As noted several times in this column, visitation to our national parks has been declining for years, partly because of steep increases in entrance fees and annual passes. While reading these stories, we suffered under the misperception that the problem was confined to the national parks while visitor use of our national forests continued to increase.
Now we know the truth. The wild proliferation of new and increased recreation fees has contributed to a similar, if not steeper, decline in the public use of public forests. With this aggressive, if not abusive, fee-charging policy, U.S. Forest Service bosses have done a stellar job of discouraging people from using their own land, the national forests.
A front-page article in the Nov. 17 Oregonian exploded the myth and revealed that national forest visitation has steadily decreased since 2001, the same year the Bush Administration took charge and started implementing its doctrine of subliminally commercializing our public land.
A dollar here, a dollar there, and seven years later, we have a 13-percent decline in visitor use nationally. In the Northern Region (mostly Idaho and Montana), use went down 15 percent, and the Rocky Mountain Region (mostly Colorado and Wyoming) got off easy with only a 5-percent drop. The Pacific Northwest Region experienced the deepest decline, 27 percent, which is no surprise because that’s where it all started.
Back in 1995, during the Clinton Era, the Forest Service managed to tack a “demonstration project” onto a spending bill to test the concept of charging fees to use our national forests. The so-called “Fee Demo” program – or “Recreation Access Tax” (RAT) to its distracters – was initially restricted to national forests of Oregon and Washington, but after being renewed several times, all without a vote of Congress, the RAT spread to other regions. Then, in 2004, in the last hours of the 108th Congress, the Bush Administration added a rider called the Federal Lands Recreation Enhancement Act (FLREA) to another must-pass spending bill making it the law of the land with no public input, let alone congressional hearings or vote. FLREA formalized Fee Demo as the official policy of federal land-managing agencies.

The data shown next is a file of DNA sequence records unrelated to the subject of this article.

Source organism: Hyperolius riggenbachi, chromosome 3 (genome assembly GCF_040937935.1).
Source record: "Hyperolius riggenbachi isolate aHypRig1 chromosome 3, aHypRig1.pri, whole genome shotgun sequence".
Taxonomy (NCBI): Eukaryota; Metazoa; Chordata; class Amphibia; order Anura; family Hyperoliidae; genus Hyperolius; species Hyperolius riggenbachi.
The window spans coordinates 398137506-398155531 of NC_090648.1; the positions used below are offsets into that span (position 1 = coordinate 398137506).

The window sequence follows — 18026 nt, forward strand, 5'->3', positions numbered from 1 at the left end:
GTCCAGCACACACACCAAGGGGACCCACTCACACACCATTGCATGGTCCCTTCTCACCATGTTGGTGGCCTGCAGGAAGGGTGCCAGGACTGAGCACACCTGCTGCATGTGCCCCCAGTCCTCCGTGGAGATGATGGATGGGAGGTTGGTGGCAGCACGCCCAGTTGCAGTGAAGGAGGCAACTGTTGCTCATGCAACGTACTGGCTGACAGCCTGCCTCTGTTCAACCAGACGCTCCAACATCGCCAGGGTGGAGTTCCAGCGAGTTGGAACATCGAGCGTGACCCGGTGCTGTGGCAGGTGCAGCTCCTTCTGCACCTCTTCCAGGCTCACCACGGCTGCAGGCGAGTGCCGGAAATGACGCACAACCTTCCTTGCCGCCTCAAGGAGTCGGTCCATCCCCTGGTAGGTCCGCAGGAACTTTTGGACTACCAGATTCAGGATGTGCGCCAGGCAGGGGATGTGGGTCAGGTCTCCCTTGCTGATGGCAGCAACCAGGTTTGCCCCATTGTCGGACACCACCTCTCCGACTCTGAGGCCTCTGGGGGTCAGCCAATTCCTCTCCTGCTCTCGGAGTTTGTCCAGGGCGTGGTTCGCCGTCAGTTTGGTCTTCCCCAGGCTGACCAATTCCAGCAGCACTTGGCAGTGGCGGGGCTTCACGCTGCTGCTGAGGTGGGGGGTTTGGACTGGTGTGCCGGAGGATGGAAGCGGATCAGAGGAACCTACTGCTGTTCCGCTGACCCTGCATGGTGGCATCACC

The result was a massive, nationwide expansion of recreation fees to enter and use our public land. In the past two years alone, the agencies have increased fees on 728 sites and added 232 new fee sites, but not as much in Idaho and Montana as elsewhere because of sitting U.S. senators who opposed the fee-charging policy.
The Forest Service’s National Visitor Use Monitoring Office prepared the report on declining visitor use. In the report and the Oregonian article, the Forest Service cited multiple causes, especially high gas prices, for the decline, even acknowledging (for the first time I know of) that recreation fees might have been a contributing factor in the decline.
But after reviewing the report, Kitty Benzar of the Western Slope No-Fee Coalition, the chief opponent of charging fees to use public land, questioned that reasoning and put more blame on aggressive fee-charging.
“Fees were already driving many families away from public lands, even while times were good,” she told NewWest.Net. “The economic crisis we’re facing now will exacerbate a very worrisome trend. Declining visitation is bad for everyone, including the Forest Service.”
Benzar said the negative impact is most severe in rural communities that are transitioning from a declining wood products economy to a recreation-based, tourism-dependent economy. “The end result is that both urban and rural residents, especially kids, will spend more time indoors playing video games or watching TV because it costs too much to take the family camping or fishing.”
“As the prices rise, the demand decreases,” Scott Silver of Wild Wilderness, another nonprofit opposing commercialization of public land, told the Oregonian. “Why should anyone have not expected that? If people are really moving away from public lands, who is going to protect them?”
Hopefully, the Blue Tide arrived in time to reverse the trend before it’s too late. I can’t see recreation fees getting much priority from President-elect Obama, who has to concentrate on preventing global economic devastation, but reversing the trend of overzealous fee-charging should definitely be a top priority for the new agency bosses he puts in place, as it should for the new, blue, 111th Congress convening in January.
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